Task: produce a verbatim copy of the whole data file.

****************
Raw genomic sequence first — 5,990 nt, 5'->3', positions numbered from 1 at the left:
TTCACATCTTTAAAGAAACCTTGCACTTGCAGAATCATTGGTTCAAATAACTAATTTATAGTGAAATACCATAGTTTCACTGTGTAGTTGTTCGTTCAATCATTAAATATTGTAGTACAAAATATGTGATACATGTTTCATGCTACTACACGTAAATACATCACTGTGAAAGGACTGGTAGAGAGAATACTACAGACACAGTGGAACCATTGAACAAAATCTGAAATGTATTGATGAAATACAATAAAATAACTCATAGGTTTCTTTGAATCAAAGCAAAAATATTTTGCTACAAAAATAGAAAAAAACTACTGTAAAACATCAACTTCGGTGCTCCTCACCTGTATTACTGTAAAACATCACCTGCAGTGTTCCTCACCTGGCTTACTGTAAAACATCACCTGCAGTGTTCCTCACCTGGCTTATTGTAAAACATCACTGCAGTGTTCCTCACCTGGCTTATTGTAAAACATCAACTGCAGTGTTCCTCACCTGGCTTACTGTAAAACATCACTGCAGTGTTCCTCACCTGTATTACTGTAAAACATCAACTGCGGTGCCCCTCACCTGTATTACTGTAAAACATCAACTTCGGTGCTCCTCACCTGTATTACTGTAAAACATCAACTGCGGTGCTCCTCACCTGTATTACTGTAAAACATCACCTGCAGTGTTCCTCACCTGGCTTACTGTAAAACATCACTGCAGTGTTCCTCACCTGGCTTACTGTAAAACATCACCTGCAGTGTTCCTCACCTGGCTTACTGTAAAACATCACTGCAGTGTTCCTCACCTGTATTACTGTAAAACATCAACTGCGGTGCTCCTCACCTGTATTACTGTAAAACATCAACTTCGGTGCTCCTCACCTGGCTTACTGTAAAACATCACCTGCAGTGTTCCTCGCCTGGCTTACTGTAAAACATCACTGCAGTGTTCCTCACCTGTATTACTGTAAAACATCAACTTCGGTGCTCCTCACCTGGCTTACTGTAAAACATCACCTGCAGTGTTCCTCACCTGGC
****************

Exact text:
Raw genomic sequence first — 5,990 nt, 5'->3', positions numbered from 1 at the left:
TTCACATCTTTAAAGAAACCTTGCACTTGCAGAATCATTGGTTCAAATAACTAATTTATAGTGAAATACCATAGTTTCACTGTGTAGTTGTTCGTTCAATCATTAAATATTGTAGTACAAAATATGTGATACATGTTTCATGCTACTACACGTAAATACATCACTGTGAAAGGACTGGTAGAGAGAATACTACAGACACAGTGGAACCATTGAACAAAATCTGAAATGTATTGATGAAATACAATAAAATAACTCATAGGTTTCTTTGAATCAAAGCAAAAATATTTTGCTACAAAAATAGAAAAAAACTACTGTAAAACATCAACTTCGGTGCTCCTCACCTGTATTACTGTAAAACATCACCTGCAGTGTTCCTCACCTGGCTTACTGTAAAACATCACCTGCAGTGTTCCTCACCTGGCTTATTGTAAAACATCACTGCAGTGTTCCTCACCTGGCTTATTGTAAAACATCAACTGCAGTGTTCCTCACCTGGCTTACTGTAAAACATCACTGCAGTGTTCCTCACCTGTATTACTGTAAAACATCAACTGCGGTGCCCCTCACCTGTATTACTGTAAAACATCAACTTCGGTGCTCCTCACCTGTATTACTGTAAAACATCAACTGCGGTGCTCCTCACCTGTATTACTGTAAAACATCACCTGCAGTGTTCCTCACCTGGCTTACTGTAAAACATCACTGCAGTGTTCCTCACCTGGCTTACTGTAAAACATCACCTGCAGTGTTCCTCACCTGGCTTACTGTAAAACATCACTGCAGTGTTCCTCACCTGTATTACTGTAAAACATCAACTGCGGTGCTCCTCACCTGTATTACTGTAAAACATCAACTTCGGTGCTCCTCACCTGGCTTACTGTAAAACATCACCTGCAGTGTTCCTCGCCTGGCTTACTGTAAAACATCACTGCAGTGTTCCTCACCTGTATTACTGTAAAACATCAACTTCGGTGCTCCTCACCTGGCTTACTGTAAAACATCACCTGCAGTGTTCCTCACCTGGC